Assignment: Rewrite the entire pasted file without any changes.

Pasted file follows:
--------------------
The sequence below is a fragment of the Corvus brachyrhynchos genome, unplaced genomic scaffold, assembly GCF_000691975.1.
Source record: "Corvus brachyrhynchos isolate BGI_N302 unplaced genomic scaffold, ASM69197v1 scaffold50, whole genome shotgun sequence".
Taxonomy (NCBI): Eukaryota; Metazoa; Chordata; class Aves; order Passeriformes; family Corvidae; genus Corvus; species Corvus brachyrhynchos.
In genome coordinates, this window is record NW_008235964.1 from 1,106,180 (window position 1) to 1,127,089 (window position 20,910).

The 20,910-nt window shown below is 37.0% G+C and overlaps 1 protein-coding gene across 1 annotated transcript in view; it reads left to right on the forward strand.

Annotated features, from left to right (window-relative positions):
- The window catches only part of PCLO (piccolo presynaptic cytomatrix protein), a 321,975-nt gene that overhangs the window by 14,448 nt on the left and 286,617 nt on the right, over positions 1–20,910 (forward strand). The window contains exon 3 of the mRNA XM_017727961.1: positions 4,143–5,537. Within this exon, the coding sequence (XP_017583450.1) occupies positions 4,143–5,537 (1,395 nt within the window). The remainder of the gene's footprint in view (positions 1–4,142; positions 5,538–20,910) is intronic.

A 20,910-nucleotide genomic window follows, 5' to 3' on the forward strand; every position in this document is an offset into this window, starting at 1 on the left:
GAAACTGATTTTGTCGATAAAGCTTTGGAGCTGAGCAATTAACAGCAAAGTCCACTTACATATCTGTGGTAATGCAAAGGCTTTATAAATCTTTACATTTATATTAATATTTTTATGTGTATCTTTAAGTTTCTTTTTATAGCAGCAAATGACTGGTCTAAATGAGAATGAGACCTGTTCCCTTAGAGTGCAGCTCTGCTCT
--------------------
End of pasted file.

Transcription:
The sequence below is a fragment of the Corvus brachyrhynchos genome, unplaced genomic scaffold, assembly GCF_000691975.1.
Source record: "Corvus brachyrhynchos isolate BGI_N302 unplaced genomic scaffold, ASM69197v1 scaffold50, whole genome shotgun sequence".
Taxonomy (NCBI): Eukaryota; Metazoa; Chordata; class Aves; order Passeriformes; family Corvidae; genus Corvus; species Corvus brachyrhynchos.
In genome coordinates, this window is record NW_008235964.1 from 1,106,180 (window position 1) to 1,127,089 (window position 20,910).

The 20,910-nt window shown below is 37.0% G+C and overlaps 1 protein-coding gene across 1 annotated transcript in view; it reads left to right on the forward strand.

Annotated features, from left to right (window-relative positions):
- The window catches only part of PCLO (piccolo presynaptic cytomatrix protein), a 321,975-nt gene that overhangs the window by 14,448 nt on the left and 286,617 nt on the right, over positions 1–20,910 (forward strand). The window contains exon 3 of the mRNA XM_017727961.1: positions 4,143–5,537. Within this exon, the coding sequence (XP_017583450.1) occupies positions 4,143–5,537 (1,395 nt within the window). The remainder of the gene's footprint in view (positions 1–4,142; positions 5,538–20,910) is intronic.

A 20,910-nucleotide genomic window follows, 5' to 3' on the forward strand; every position in this document is an offset into this window, starting at 1 on the left:
GAAACTGATTTTGTCGATAAAGCTTTGGAGCTGAGCAATTAACAGCAAAGTCCACTTACATATCTGTGGTAATGCAAAGGCTTTATAAATCTTTACATTTATATTAATATTTTTATGTGTATCTTTAAGTTTCTTTTTATAGCAGCAAATGACTGGTCTAAATGAGAATGAGACCTGTTCCCTTAGAGTGCAGCTCTGCTCT